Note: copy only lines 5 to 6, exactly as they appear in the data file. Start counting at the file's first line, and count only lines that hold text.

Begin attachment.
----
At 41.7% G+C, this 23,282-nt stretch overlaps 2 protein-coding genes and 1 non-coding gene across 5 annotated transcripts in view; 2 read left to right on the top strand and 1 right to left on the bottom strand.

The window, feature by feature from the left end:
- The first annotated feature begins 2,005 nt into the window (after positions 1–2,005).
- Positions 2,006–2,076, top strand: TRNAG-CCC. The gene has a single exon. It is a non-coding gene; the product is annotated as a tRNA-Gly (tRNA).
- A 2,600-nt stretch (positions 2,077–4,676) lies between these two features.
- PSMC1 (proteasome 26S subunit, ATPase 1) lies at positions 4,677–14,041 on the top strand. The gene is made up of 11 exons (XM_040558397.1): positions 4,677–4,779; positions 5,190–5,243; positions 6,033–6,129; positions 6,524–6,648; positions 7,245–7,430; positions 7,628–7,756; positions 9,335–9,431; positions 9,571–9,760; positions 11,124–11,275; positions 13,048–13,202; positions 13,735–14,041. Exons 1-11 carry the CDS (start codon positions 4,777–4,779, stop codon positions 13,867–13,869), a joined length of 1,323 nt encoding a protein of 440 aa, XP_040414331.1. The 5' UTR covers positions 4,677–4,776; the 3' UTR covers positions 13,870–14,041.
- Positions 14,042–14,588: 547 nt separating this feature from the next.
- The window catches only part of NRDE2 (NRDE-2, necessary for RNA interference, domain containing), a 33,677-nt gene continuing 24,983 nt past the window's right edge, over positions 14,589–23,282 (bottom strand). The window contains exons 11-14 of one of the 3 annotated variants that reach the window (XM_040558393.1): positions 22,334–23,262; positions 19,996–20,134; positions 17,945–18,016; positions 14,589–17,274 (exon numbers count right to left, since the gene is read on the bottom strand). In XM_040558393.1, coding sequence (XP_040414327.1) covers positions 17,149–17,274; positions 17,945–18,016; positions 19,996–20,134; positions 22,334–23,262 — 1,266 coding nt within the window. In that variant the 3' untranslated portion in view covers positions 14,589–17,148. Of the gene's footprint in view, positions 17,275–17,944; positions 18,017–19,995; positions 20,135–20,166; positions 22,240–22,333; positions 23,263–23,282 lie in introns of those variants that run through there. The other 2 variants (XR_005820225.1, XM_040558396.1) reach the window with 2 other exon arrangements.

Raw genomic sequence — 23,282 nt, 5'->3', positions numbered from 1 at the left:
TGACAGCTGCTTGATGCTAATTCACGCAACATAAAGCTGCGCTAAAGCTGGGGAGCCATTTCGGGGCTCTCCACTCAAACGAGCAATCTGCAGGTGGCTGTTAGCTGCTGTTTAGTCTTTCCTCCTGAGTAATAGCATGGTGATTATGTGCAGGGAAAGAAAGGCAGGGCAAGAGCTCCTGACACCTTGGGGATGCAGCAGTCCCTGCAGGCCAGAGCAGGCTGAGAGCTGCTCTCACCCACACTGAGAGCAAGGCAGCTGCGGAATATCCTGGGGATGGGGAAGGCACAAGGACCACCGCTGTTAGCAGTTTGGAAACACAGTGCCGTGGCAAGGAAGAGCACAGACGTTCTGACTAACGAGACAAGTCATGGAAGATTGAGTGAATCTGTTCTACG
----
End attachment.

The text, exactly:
- A 2,600-nt stretch (positions 2,077–4,676) lies between these two features.
- PSMC1 (proteasome 26S subunit, ATPase 1) lies at positions 4,677–14,041 on the top strand. The gene is made up of 11 exons (XM_040558397.1): positions 4,677–4,779; positions 5,190–5,243; positions 6,033–6,129; positions 6,524–6,648; positions 7,245–7,430; positions 7,628–7,756; positions 9,335–9,431; positions 9,571–9,760; positions 11,124–11,275; positions 13,048–13,202; positions 13,735–14,041. Exons 1-11 carry the CDS (start codon positions 4,777–4,779, stop codon positions 13,867–13,869), a joined length of 1,323 nt encoding a protein of 440 aa, XP_040414331.1. The 5' UTR covers positions 4,677–4,776; the 3' UTR covers positions 13,870–14,041.